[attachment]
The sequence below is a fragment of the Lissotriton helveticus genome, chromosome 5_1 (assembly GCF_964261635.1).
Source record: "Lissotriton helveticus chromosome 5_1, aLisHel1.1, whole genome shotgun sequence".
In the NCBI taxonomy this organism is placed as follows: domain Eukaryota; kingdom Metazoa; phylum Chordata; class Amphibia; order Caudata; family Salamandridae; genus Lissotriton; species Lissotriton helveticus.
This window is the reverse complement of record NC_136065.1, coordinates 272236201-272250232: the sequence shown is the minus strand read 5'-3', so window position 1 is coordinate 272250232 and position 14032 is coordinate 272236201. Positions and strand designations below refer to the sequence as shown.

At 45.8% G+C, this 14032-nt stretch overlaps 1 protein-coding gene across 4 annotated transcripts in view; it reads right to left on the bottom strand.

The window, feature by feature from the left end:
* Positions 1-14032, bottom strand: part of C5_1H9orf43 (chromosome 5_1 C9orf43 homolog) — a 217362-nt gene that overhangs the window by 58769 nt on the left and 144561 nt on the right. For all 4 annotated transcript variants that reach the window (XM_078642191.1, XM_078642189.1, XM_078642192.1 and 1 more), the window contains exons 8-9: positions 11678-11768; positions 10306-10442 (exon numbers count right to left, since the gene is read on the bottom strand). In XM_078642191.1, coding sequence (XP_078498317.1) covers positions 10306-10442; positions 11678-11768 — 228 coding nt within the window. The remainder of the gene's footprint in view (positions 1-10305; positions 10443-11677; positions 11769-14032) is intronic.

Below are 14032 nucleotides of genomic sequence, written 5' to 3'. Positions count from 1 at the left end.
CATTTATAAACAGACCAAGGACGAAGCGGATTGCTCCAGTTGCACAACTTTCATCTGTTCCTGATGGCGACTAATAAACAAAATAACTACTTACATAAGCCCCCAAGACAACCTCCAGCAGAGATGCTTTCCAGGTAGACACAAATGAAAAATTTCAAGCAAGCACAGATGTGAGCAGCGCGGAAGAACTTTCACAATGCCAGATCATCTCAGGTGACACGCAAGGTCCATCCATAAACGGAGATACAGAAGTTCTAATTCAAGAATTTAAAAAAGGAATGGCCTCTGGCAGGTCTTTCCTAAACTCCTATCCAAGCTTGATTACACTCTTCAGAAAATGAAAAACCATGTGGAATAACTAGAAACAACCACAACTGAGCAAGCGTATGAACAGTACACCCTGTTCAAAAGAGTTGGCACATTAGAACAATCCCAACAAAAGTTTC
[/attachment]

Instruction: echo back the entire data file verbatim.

The sequence below is a fragment of the Lissotriton helveticus genome, chromosome 5_1 (assembly GCF_964261635.1).
Source record: "Lissotriton helveticus chromosome 5_1, aLisHel1.1, whole genome shotgun sequence".
In the NCBI taxonomy this organism is placed as follows: domain Eukaryota; kingdom Metazoa; phylum Chordata; class Amphibia; order Caudata; family Salamandridae; genus Lissotriton; species Lissotriton helveticus.
This window is the reverse complement of record NC_136065.1, coordinates 272236201-272250232: the sequence shown is the minus strand read 5'-3', so window position 1 is coordinate 272250232 and position 14032 is coordinate 272236201. Positions and strand designations below refer to the sequence as shown.

At 45.8% G+C, this 14032-nt stretch overlaps 1 protein-coding gene across 4 annotated transcripts in view; it reads right to left on the bottom strand.

The window, feature by feature from the left end:
* Positions 1-14032, bottom strand: part of C5_1H9orf43 (chromosome 5_1 C9orf43 homolog) — a 217362-nt gene that overhangs the window by 58769 nt on the left and 144561 nt on the right. For all 4 annotated transcript variants that reach the window (XM_078642191.1, XM_078642189.1, XM_078642192.1 and 1 more), the window contains exons 8-9: positions 11678-11768; positions 10306-10442 (exon numbers count right to left, since the gene is read on the bottom strand). In XM_078642191.1, coding sequence (XP_078498317.1) covers positions 10306-10442; positions 11678-11768 — 228 coding nt within the window. The remainder of the gene's footprint in view (positions 1-10305; positions 10443-11677; positions 11769-14032) is intronic.

Below are 14032 nucleotides of genomic sequence, written 5' to 3'. Positions count from 1 at the left end.
CATTTATAAACAGACCAAGGACGAAGCGGATTGCTCCAGTTGCACAACTTTCATCTGTTCCTGATGGCGACTAATAAACAAAATAACTACTTACATAAGCCCCCAAGACAACCTCCAGCAGAGATGCTTTCCAGGTAGACACAAATGAAAAATTTCAAGCAAGCACAGATGTGAGCAGCGCGGAAGAACTTTCACAATGCCAGATCATCTCAGGTGACACGCAAGGTCCATCCATAAACGGAGATACAGAAGTTCTAATTCAAGAATTTAAAAAAGGAATGGCCTCTGGCAGGTCTTTCCTAAACTCCTATCCAAGCTTGATTACACTCTTCAGAAAATGAAAAACCATGTGGAATAACTAGAAACAACCACAACTGAGCAAGCGTATGAACAGTACACCCTGTTCAAAAGAGTTGGCACATTAGAACAATCCCAACAAAAGTTTC